Ontario argues carbon tax stickers help ‘further’ free expression
By Allison JonesEconomy Industry Government Manufacturing carbon tax climate greenhouse gases manufacturing Ontario Sustainability
Canadian Civil Liberties Association is challenging the law, saying it violates free speech provisions.
TORONTO — A law mandating that gas stations display anti-carbon tax stickers “furthers the purposes of freedom of expression,” the Ontario government argues as part of its defence to a constitutional case.
The Canadian Civil Liberties Association is challenging the law, saying it violates free speech provisions because it constitutes compelled political speech. The government’s statement of defence, which the CCLA posted on its website, argues that the suit should be dismissed.
It says the CCLA doesn’t have standing to bring the challenge because it isn’t a gas retailer and therefore isn’t affected by the law.
The government also argues that the law does not limit the ability of gas stations to express any message or political speech.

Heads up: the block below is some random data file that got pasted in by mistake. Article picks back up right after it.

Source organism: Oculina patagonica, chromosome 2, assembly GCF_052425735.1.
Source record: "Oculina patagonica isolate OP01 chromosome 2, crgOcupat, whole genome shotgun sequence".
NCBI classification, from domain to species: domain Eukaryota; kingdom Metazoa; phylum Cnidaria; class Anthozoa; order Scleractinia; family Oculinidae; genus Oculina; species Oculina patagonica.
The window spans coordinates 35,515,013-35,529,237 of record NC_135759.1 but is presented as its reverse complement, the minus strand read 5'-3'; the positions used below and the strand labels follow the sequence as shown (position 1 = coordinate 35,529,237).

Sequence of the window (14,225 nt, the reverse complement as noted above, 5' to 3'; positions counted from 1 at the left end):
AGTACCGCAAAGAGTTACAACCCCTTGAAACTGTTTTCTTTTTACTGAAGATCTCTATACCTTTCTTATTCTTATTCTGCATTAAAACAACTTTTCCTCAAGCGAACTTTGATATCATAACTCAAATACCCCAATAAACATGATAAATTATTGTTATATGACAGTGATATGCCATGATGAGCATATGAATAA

“The (law) furthers the purposes of freedom of expression, which include seeking and attaining truth and participating in social and political decision-making, by promoting informed consumer choice and transparency,” the government argues.
The stickers show the federal carbon tax adding 4.4 cents per litre to the price of gasoline now, rising to 11 cents per litre in 2022. They do not include information about rebates available to Ontario residents.
The stickers became mandatory shortly before the federal election campaign began in September.
“This is a tax on everything, and we’re not going to stand for it,” Energy Minister Greg Rickford told the legislature in April. “We’re going to stick it to the Liberals and remind the people of Ontario how much this job-killing, regressive carbon tax costs.”
The carbon tax is expected to cost a typical household $258 this year and $648 by 2022. Residents of provinces with the tax will be getting rebates on their income tax returns that start at $128 annually and increase for people with spouses or dependents at home.
Ontario is among several provinces challenging the constitutionality of the federal carbon tax in court. Premier Doug Ford said in August that voters would decide the fate of the province’s legal challenge, but his government is nonetheless pressing ahead with an appeal to the Supreme Court of Canada. The province lost at the Ontario Court of Appeal in June.
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